The Field of Reeds is an idealised version of the Ancient Egyptian landscape, where the deceased were to lead an idealised life. Spell 110 of the Book of the Dead talks about the deceased “ploughing therein, reaping and eating therein, drinking therein, copulating therein, and doing everything that was once done on earth by the reader”. This is where shabtis fit in, too – the eating, drinking and copulating clearly sounded just fine to the Ancient Egyptians, but servants were required for the ploughing and reaping! The crops here never failed, the waters never rose too high (nor did they ever fail to rise high enough). The Book of the Dead is also quite specific about what the crops would be like – larger than usual, but not to a degree that would be intimidating: “its barley stands 5 cubits high, with ears of 2 and stalks of 3 cubits, and its emmer stands 7 cubits high, with ears of 3 and stalks of 4 cubits”. 5 cubits is roughly 2.5m in modern measurements, so you can see that this is “the largest barley (or wheat) plants you’ve ever seen, taller than a man” but not so huge that you couldn’t see yourself harvesting it with a bit of effort.
As well as written descriptions the Field of Reeds is normally shown in a large illustration in copies of the Book of the Dead, sometimes the spells aren’t ever written out and the illustration stands in for them. It’s “read” from bottom to top and this reading matches the description in Spell 110. The registers of the illustration are separated by waterways, and at the bottom the deceased arrives by boat. There are normally two boats depicted – one belongs to Osiris, the other to the sun-god Re. Here the deceased meets the Great Ennead, a group of gods, and receives food & drink. Moving up a register the deceased has come to the place where the crops are grown. He (or she) is shown doing agricultural tasks – ploughing, harvesting, perhaps sowing the seed – normally dressed in their best clothes. Here the deceased receives an abundance of nourishment – symbolised by a depiction of the Heron of Plenty. And then in the top register the deceased comes to a place called Qehqenet where they may meet with their deceased parents, and once again travel by boat to meet the Great Ennead. As with so much in Ancient Egyptian thought this is a cyclical journey.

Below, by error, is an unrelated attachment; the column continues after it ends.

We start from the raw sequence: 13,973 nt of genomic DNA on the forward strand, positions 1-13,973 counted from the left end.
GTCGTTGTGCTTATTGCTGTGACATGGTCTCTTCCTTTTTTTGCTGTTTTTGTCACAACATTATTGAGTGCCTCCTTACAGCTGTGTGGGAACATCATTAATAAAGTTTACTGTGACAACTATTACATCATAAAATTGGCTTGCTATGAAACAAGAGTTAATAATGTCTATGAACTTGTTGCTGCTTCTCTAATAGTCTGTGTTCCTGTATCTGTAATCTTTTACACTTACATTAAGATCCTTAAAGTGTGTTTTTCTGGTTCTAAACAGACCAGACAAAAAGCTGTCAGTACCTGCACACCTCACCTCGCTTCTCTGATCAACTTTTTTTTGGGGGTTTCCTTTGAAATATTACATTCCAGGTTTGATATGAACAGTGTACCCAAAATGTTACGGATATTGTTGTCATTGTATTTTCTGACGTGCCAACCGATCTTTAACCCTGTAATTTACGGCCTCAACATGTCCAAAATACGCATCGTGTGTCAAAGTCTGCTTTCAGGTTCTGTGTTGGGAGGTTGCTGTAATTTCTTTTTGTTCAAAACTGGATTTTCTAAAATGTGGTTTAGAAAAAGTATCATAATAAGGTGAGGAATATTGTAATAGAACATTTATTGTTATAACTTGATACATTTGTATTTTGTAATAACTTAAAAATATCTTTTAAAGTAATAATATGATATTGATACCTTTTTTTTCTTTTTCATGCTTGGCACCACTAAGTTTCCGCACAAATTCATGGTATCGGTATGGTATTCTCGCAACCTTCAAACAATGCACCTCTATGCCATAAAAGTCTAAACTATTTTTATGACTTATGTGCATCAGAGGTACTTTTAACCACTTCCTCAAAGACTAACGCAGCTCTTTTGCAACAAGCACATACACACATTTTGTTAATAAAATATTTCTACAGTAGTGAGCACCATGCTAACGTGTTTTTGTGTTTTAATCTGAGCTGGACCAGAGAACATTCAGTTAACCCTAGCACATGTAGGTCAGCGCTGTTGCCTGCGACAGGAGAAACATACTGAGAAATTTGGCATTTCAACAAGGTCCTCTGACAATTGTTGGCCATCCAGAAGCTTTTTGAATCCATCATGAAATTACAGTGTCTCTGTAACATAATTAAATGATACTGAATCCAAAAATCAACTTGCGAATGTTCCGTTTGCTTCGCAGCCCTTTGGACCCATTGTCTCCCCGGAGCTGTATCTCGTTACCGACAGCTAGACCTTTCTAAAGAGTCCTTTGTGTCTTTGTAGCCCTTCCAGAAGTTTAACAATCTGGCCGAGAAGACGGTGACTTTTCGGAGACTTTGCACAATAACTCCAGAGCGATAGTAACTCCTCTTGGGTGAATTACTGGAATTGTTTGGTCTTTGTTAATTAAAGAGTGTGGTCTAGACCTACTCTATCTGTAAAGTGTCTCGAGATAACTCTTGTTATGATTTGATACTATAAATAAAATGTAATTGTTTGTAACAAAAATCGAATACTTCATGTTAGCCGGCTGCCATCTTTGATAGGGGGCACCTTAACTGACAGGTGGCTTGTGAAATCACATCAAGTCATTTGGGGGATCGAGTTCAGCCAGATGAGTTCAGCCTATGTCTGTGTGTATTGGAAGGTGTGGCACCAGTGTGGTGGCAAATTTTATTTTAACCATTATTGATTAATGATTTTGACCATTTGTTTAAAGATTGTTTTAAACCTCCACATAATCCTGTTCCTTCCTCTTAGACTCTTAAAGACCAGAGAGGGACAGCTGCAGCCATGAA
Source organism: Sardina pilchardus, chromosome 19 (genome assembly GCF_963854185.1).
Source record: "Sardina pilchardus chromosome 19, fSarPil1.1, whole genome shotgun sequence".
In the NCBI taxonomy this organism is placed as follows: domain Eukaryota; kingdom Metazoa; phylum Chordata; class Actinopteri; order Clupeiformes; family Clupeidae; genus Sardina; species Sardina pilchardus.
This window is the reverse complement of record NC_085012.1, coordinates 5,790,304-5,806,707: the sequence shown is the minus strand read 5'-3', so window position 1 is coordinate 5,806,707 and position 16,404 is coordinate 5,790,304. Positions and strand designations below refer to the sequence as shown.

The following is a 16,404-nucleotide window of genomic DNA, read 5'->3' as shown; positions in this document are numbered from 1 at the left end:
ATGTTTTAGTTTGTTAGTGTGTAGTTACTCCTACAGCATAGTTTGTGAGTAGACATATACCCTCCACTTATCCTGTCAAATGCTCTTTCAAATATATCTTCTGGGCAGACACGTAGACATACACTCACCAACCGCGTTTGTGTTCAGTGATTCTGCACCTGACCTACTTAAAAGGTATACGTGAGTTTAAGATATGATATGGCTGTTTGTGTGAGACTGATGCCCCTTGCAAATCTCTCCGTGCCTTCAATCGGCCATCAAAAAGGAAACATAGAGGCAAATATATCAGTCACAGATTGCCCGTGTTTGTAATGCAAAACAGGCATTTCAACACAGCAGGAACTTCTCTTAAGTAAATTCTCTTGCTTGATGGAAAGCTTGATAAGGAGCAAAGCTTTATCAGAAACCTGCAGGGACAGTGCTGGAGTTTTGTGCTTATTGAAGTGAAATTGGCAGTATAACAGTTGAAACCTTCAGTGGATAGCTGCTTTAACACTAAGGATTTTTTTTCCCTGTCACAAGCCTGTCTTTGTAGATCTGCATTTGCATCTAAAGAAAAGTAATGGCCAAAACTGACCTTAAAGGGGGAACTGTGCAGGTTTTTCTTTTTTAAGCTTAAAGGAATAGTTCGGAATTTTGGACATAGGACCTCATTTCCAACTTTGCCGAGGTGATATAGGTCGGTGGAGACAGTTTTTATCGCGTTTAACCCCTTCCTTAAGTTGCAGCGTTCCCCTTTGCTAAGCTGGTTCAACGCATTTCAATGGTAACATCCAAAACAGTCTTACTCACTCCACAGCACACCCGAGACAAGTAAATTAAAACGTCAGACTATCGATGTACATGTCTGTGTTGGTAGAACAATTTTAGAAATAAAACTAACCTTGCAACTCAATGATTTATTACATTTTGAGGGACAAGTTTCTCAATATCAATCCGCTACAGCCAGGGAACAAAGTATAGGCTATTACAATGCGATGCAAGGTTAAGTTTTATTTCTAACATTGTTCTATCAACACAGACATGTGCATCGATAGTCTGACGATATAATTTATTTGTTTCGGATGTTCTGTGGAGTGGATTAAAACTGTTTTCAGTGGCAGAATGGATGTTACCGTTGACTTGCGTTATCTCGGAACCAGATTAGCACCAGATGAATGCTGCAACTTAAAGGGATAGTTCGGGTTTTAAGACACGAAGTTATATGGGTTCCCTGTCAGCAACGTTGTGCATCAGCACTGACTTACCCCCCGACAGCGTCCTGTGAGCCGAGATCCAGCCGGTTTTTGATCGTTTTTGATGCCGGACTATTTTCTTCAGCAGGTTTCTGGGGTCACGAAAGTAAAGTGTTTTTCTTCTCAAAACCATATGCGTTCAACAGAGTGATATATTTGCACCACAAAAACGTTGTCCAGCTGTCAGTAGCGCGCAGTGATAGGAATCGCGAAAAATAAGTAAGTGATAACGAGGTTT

This conception of the afterlife has an afterlife of its own – I mentioned the Greek Hades at the beginning of the article as a place where the dead were dead, but the Greeks also had the Elysian Fields which were a place where the blessed dead lived an eternal blessed life. The Greeks themselves talked about this idea as having come from Egypt, and there are hints in the etymology of the Greek words used that back this up. Elysium has no obvious Greek origins as a word, but may be derived in part from the Egyptian for “reeds” – which can be rendered as iaru or ealu. Jan Assmann also points to similarities between the Greek word for blessed (makarios) and the Egyptian word for a deceased person who has reached the Field of Reeds (maa kheru, translated as “true of voice”).
All in all it’s a very Egyptian way of looking at the afterlife – that blend of esoteric and pragmatism that often characterises their outlook on life. First you travel through dangerous realms, meeting gods and demons, surviving your own judgement because of the knowledge and virtue that you possess. And then you get to the eternal life that waits for you, where you live a life very much like the one you had before death only bigger and better, and forever.
“Death and Salvation in Ancient Egypt” Jan Assmann (trans. David Lorton)
“Religion and Magic in Ancient Egypt” Rosalie David
“The British Museum Book of Ancient Egypt” The Keeper and Staff of the Department of Ancient Egypt and Sudan
“The British Museum Dictionary of Ancient Egypt” Ian Shaw and Paul Nicholson
“Journey Through the Afterlife: Ancient Egyptian Book of the Dead” ed. John H. Taylor
“Reading Egyptian Art” Richard H. Wilkinson
“The Egyptian World” ed. Toby Wilkinson